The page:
Sunday, September 30, 2012

Book Review: Ten Miles Past Normal

Ten Miles Past Normal
Narrated By: Jessica Almasy
Published By: Recorded Books
Publication Date: July 2011
Audio Length: 5 hours, 17 minutes
Source: Library
Audience: Young Adult - Contemporary

On the Story & Writing:

I have always been drawn to books that take place in the South so I expected to love this one. It's a book about a quirky farm girl who doesn't quite fit in at school and runs with an oddball crowd. This sort of read is usually right up my alley, but this one fell flat for me. It wasn't great. It wasn't bad. It just was.

I think my biggest problem with this novel was the characters. I never truly clicked with any of them. I never got to the point where I truly cared about any of them. Janie, the main character, is also a bit of whiner. Aren't we all at fourteen? But it was pretty annoying - I am sure people thought the same about me at fourteen. 

Another issue is the ending. There wasn't a clear resolution for me. Life is just going to continue on its ho-hum route for these characters, but I would have liked something concrete to happen. We don't even get to attend the big party that has caused Janie so much embarrassment for very long. I really felt like the plot and characterization in this one just skimmed the surface. There was so much potential, but it never truly developed. I just found myself ignoring Janie's narration for daydreaming more often than not. 

The one thing that kept me reading this and swayed my rating up a notch was the link to the Civil Rights movement. All the elements of story pertaining to this strand were top notch and kept me entertained. I found myself frustrated when the plot would meander back to the mundane halls of high school.

On the Audio:

I love Jessica Almasy, but it took me awhile to stop hearing her as Belly (from the Summer trilogy by Jenny Han) and have her become Janie. She did a beautiful job narrating - as always. It would have taken me longer to finish this one if I had been reading on my own, but Almasy kept me listening. I especially loved her portrayal of Monster.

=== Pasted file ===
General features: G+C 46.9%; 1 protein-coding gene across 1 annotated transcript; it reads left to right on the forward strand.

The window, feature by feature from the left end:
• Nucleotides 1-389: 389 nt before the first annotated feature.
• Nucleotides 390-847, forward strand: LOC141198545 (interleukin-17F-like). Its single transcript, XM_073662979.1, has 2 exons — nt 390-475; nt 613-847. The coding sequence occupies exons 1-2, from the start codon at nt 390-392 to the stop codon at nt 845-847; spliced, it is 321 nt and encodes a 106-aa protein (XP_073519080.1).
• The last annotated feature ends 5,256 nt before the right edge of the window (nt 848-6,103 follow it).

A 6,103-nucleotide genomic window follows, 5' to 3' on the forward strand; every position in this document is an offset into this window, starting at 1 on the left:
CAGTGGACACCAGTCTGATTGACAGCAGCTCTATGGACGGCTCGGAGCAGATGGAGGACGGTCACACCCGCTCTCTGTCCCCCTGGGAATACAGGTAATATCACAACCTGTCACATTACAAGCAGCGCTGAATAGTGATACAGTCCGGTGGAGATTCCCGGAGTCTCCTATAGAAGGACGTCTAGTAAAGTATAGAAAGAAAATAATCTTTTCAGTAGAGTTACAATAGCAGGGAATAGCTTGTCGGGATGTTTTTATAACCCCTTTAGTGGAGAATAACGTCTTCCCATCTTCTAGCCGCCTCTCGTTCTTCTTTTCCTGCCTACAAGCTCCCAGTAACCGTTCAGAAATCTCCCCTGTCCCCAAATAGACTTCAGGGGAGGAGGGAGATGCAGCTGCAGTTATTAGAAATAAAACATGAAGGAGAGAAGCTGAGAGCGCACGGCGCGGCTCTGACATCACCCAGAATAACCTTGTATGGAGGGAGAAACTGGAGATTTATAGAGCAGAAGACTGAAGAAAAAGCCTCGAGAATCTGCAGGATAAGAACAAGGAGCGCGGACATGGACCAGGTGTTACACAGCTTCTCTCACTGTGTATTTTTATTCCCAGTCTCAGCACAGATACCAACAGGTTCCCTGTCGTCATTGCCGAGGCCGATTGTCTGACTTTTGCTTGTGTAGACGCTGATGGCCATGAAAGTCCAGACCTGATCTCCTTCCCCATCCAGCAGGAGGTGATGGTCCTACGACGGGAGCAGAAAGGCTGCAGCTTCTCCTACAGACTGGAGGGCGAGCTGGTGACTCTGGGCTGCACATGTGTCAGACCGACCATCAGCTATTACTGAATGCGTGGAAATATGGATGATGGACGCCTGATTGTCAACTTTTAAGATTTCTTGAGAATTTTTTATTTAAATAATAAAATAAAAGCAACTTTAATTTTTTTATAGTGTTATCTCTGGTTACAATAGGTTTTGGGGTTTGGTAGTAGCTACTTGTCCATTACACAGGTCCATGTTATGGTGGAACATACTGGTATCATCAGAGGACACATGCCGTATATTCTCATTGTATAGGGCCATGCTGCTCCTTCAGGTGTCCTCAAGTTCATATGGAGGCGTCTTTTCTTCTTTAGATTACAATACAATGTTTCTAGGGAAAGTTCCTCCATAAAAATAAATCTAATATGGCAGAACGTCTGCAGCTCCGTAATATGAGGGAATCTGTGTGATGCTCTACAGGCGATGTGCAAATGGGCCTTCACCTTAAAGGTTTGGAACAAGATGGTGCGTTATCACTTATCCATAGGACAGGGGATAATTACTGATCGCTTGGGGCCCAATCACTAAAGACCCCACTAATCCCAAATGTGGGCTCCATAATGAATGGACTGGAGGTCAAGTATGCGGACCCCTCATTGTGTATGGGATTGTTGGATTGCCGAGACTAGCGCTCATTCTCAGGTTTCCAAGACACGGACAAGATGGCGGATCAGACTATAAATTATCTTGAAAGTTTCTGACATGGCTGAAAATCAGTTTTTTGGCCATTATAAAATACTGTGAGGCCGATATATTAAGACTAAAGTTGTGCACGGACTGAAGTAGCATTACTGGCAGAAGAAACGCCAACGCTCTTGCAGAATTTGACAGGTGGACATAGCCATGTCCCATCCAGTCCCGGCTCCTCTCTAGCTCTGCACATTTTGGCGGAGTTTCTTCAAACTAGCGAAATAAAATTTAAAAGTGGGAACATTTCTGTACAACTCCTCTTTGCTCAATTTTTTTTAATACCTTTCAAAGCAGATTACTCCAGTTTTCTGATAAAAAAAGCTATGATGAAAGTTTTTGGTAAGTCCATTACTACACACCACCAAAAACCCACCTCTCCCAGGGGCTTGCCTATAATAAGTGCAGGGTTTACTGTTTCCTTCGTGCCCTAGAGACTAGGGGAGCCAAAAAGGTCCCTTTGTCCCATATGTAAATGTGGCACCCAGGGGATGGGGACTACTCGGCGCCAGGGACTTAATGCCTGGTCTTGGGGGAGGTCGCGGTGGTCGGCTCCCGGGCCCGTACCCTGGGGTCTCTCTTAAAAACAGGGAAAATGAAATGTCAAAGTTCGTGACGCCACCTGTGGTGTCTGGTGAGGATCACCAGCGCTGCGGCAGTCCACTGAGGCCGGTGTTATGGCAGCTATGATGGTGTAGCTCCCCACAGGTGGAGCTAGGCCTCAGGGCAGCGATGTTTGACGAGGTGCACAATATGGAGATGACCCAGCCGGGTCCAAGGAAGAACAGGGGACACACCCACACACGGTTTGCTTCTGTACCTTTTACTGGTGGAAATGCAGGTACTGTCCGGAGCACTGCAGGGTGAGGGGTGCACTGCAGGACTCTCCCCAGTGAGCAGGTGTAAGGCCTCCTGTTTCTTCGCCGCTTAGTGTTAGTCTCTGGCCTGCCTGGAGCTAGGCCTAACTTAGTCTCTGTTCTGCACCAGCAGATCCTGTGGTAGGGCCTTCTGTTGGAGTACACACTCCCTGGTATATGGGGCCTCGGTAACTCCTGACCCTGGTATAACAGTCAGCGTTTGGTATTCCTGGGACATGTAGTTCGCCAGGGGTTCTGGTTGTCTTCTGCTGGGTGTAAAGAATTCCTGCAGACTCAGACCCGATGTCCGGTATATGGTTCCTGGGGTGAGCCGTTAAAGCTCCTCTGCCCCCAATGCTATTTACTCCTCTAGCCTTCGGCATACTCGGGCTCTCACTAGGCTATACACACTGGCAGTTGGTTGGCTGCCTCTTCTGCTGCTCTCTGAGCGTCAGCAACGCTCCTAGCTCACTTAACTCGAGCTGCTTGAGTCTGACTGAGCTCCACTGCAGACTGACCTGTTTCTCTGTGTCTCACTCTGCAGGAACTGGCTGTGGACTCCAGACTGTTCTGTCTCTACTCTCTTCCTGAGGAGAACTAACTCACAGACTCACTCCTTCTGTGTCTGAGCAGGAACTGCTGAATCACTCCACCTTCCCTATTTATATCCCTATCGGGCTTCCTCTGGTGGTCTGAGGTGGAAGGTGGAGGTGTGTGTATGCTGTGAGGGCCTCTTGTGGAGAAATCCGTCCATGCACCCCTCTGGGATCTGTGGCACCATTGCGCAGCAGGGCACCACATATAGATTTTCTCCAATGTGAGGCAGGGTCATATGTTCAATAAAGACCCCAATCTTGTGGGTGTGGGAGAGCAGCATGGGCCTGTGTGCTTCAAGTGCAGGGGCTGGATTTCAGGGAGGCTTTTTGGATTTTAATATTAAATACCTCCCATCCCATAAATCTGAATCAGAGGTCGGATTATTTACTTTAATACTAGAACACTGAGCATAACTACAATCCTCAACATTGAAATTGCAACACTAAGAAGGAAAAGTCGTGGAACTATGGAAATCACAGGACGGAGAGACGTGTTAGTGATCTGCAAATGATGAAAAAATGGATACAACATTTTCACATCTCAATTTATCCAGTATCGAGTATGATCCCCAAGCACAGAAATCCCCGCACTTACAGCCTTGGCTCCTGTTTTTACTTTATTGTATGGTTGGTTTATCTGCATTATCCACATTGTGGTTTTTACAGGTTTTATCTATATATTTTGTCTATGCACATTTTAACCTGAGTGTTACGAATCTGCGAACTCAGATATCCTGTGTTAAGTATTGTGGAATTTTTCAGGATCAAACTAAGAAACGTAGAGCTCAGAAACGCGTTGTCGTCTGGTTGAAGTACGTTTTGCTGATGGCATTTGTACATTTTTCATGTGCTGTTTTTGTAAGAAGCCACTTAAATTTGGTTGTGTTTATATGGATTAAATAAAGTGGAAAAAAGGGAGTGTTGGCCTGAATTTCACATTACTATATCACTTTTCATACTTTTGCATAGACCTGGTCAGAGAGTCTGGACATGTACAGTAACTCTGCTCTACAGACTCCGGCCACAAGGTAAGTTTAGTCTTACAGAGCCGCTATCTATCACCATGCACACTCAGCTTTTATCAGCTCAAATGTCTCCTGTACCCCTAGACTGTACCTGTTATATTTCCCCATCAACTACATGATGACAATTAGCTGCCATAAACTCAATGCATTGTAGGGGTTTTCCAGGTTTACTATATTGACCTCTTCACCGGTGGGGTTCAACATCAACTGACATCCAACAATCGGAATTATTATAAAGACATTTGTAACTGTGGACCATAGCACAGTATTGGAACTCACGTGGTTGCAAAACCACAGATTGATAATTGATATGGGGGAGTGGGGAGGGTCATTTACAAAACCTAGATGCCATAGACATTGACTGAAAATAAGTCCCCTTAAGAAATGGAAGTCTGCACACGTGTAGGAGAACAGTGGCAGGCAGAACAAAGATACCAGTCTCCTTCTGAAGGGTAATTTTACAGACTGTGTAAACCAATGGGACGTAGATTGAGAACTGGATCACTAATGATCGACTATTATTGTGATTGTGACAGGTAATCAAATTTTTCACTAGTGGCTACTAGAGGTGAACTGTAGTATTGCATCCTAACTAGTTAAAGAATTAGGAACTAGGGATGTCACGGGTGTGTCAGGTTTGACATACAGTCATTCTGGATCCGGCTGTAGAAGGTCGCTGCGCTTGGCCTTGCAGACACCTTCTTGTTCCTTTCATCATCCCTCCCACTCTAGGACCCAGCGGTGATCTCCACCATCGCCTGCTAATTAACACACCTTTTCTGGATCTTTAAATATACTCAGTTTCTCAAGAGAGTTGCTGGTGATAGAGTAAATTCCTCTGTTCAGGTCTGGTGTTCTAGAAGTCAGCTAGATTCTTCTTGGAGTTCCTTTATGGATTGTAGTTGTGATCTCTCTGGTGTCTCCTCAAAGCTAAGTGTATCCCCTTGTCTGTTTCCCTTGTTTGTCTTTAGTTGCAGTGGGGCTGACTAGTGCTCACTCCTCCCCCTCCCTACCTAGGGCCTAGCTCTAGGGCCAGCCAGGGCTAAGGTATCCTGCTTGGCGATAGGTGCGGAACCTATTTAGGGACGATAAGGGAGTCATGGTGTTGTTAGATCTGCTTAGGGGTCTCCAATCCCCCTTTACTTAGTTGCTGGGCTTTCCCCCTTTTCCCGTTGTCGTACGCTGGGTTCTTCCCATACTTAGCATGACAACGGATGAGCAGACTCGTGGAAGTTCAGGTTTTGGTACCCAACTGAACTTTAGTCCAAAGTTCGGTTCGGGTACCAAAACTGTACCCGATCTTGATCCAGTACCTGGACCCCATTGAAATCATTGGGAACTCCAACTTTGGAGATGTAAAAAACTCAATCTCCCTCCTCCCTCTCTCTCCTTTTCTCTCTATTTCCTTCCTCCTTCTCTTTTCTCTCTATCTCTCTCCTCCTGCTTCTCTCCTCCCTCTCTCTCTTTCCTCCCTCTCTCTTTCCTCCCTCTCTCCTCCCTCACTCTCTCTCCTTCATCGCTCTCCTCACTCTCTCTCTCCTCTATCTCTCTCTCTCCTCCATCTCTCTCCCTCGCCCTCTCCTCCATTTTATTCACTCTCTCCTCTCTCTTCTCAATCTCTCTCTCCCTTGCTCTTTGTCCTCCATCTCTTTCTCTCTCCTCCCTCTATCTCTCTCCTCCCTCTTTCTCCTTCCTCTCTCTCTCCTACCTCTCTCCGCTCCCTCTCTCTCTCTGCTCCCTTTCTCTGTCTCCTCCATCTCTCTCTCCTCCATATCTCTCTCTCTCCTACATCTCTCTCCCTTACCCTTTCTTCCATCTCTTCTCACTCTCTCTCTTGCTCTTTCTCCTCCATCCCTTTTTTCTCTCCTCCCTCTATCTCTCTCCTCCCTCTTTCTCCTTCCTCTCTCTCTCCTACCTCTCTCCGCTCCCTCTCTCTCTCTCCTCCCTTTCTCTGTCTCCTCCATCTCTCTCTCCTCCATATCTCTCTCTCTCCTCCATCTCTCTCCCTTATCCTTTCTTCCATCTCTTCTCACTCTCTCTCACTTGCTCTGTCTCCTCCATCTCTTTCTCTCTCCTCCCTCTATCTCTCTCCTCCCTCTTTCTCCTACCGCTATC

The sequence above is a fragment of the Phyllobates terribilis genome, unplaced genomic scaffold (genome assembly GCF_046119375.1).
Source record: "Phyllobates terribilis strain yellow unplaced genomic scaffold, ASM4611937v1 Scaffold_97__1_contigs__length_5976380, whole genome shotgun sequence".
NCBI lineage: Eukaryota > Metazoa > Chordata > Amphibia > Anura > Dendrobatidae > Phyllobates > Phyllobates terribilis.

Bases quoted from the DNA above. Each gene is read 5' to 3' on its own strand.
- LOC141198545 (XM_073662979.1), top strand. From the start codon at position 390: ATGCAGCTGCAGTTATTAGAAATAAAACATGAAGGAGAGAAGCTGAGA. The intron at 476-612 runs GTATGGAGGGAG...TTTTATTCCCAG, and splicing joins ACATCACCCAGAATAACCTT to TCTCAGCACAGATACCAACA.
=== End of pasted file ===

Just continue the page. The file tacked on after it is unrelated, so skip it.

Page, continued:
One Last Gripe: Sarah's constant "know it all" attitude really irked me.

My Favorite Thing About This Book: The history projects

First Sentence: No one can figure out where the terrible smell is coming from, but everyone on the bus this morning can smell it and has an opinion.

Favorite Character: I didn't have one

Least Favorite Character: Sarah



Janie Gorman wants to be normal. The problem with that: she’s not. She’s smart and creative and a little bit funky. She’s also an unwilling player in her parents’ modern-hippy, let’s-live-on-a-goat-farm experiment (regretfully, instigated by a younger, much more enthusiastic Janie). This, to put it simply, is not helping Janie reach that “normal target.” She has to milk goats every day…and endure her mother’s pseudo celebrity in the homemade-life, crunchy mom blogosphere. Goodbye the days of frozen lasagna and suburban living, hello crazy long bus ride to high school and total isolation--and hovering embarrassments of all kinds. The fresh baked bread is good…the threat of homemade jeans, not so much. It would be nice to go back to that old suburban life…or some grown up, high school version of it, complete with nice, normal boyfriends who wear crew neck sweaters and like social studies. So, what’s wrong with normal? Well, kind of everything. She knows that, of course, why else would she learn bass and join Jam Band, how else would she know to idolize infamous wild-child and high school senior Emma (her best friend Sarah’s older sister), why else would she get arrested while doing a school project on a local freedom school (jail was not part of the assignment). And, why else would she kind of be falling in "like" with a boy named Monster—yes, that is his real name. Janie was going for normal, but she missed her mark by about ten miles…and we mean that as a compliment. Frances O’Roark Dowell’s fierce humor and keen eye make her YA debut literary and wise. In the spirit of John Green and E. Lockhart, Dowell’s relatable, quirky characters and clever, fluid writing prove that growing up gets complicated…and normal is WAY overrated.



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